You have discovered why most electric-driven autonomous underwater vehicles (AUVs) and remotely operated vehicles (ROVs) use oil compensated brushless DC motors for thrusters. One of several manufacturers of brushless DC motors that has been used in ROVs can be found at http://www.thomsonind.com. Another place to look to find a motor manufacturer with the right torque and form factor is in ads in Sea Technology, Hydro International, or similar marine or offshore oil and gas publication.
As noted in an earlier posting you must ensure that you get rid of all bubbles in your compensation oil, which doesn't have to be anything fancy. Telus 22 will do for a few hundred feet depth, but I don't have any experience to 20,000 feet. Given the cost (and cost of failure) of putting something that deep, I assume you don't want to scrimp on material or testing.

RE: DC Motors in Oil

Barrier is out of question.
Brushless is the only way. Braking is not difficult,
Use permanet magnet motor but check magnet for 150 C.

<nbucska@pcperipherals.com>

RE: DC Motors in Oil

Suggestion: Certainly, the brushless motor is a potential candidate; however, the series winding dc motor is usually not brushless. This means that the dc motor torque-speed characteristic is at a question.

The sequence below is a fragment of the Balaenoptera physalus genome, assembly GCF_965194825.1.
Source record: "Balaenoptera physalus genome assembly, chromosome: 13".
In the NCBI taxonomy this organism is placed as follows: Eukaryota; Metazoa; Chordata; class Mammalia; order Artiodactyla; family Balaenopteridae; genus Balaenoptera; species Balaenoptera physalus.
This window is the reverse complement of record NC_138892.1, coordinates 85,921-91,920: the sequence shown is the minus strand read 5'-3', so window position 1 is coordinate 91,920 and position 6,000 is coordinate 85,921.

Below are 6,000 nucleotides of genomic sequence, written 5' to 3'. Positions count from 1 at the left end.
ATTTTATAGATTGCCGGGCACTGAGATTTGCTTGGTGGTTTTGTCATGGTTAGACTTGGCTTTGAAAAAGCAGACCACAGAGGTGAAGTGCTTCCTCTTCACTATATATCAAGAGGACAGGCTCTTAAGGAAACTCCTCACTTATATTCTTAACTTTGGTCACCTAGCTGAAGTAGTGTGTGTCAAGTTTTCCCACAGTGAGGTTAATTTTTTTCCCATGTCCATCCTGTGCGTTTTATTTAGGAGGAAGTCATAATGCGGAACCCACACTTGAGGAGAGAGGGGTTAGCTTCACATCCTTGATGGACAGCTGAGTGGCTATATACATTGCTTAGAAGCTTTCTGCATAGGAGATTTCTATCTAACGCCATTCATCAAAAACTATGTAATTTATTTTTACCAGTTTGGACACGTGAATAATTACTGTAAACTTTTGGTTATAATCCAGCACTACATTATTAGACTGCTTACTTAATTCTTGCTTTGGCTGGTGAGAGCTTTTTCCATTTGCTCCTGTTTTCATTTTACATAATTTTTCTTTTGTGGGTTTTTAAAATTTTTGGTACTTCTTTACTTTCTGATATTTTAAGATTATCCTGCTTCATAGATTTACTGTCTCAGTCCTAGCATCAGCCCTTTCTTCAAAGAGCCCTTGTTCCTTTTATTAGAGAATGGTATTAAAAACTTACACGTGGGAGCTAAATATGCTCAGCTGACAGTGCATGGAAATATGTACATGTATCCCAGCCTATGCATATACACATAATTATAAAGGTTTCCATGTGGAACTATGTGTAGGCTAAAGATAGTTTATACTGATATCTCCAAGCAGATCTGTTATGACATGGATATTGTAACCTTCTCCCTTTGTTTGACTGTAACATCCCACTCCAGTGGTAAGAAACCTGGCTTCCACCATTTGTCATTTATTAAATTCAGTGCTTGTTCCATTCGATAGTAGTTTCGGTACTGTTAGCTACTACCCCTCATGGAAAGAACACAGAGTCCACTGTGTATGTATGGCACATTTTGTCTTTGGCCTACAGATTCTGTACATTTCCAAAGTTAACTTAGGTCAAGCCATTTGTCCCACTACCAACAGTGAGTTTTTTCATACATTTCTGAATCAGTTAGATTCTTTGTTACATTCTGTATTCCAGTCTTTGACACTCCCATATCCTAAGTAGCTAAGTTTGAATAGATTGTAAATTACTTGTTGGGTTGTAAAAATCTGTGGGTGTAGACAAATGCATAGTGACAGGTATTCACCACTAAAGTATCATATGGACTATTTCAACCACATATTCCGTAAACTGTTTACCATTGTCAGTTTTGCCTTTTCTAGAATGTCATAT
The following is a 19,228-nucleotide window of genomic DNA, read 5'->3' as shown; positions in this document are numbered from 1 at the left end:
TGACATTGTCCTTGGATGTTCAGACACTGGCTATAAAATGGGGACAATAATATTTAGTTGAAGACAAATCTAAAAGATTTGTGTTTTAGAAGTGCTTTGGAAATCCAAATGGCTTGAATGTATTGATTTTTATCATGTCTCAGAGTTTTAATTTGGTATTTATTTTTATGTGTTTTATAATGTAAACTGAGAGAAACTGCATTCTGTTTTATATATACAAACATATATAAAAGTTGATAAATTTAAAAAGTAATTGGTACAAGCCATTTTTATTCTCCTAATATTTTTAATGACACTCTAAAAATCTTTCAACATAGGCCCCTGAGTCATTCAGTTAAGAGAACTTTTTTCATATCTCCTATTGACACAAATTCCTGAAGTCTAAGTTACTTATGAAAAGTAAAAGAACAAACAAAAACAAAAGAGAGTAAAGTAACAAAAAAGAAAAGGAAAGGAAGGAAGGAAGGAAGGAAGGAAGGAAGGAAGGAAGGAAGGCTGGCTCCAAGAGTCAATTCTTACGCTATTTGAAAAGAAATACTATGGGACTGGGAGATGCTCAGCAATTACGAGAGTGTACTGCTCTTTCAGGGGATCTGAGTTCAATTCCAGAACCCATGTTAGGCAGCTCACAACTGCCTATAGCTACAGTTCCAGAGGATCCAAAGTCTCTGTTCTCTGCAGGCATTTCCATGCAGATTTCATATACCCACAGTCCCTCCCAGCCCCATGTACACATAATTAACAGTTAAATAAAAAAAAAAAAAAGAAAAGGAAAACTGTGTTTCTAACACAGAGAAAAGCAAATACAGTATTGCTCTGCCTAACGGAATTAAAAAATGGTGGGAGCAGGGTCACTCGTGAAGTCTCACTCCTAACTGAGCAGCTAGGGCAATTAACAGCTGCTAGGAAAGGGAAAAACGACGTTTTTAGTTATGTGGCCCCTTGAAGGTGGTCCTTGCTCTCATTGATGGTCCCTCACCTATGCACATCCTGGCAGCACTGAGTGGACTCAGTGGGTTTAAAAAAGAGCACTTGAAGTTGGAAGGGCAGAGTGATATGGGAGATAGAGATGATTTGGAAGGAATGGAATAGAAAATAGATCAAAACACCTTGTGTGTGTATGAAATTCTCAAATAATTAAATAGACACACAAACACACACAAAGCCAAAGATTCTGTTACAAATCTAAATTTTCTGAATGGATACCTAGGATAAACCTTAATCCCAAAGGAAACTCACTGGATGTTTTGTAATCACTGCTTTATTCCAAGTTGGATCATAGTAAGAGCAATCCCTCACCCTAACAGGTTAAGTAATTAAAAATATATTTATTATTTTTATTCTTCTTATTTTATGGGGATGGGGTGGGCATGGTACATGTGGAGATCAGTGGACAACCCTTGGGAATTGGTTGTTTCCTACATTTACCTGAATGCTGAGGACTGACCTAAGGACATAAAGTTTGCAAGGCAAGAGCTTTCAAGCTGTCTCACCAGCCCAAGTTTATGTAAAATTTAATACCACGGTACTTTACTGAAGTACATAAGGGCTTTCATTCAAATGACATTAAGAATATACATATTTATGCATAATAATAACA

RE: DC Motors in Oil

did you say silicone???????????? Silicone and DC motors do not mix. I do not have any experience with a motor filled with silicone based oil, but I can confirm that silicon and DC motors do not mix. This is based on the more common case of someone using silicone sealant to seal a motor. In this case the problem arises with the brushes. Off the top of my head I believe that the silicon inhibits the formation of a proper film on the commutator and the result is high brush wear and commutation problems. Also, as you said, at this point we are talking about ppm contamination in the air.

RE: DC Motors in Oil

I suggest the problem with the oil is caused by arcing at the commutator brushes. No matter how good the commutation there will always be a certain amount of arcing especially if the motor is cycling through a start, stop, reverse, stop, start. The arcing causes a local "hot spot" which breaks down the oil and leaves fine carbon particles which attach through stiction to any current carrying component such as the commutator in this case.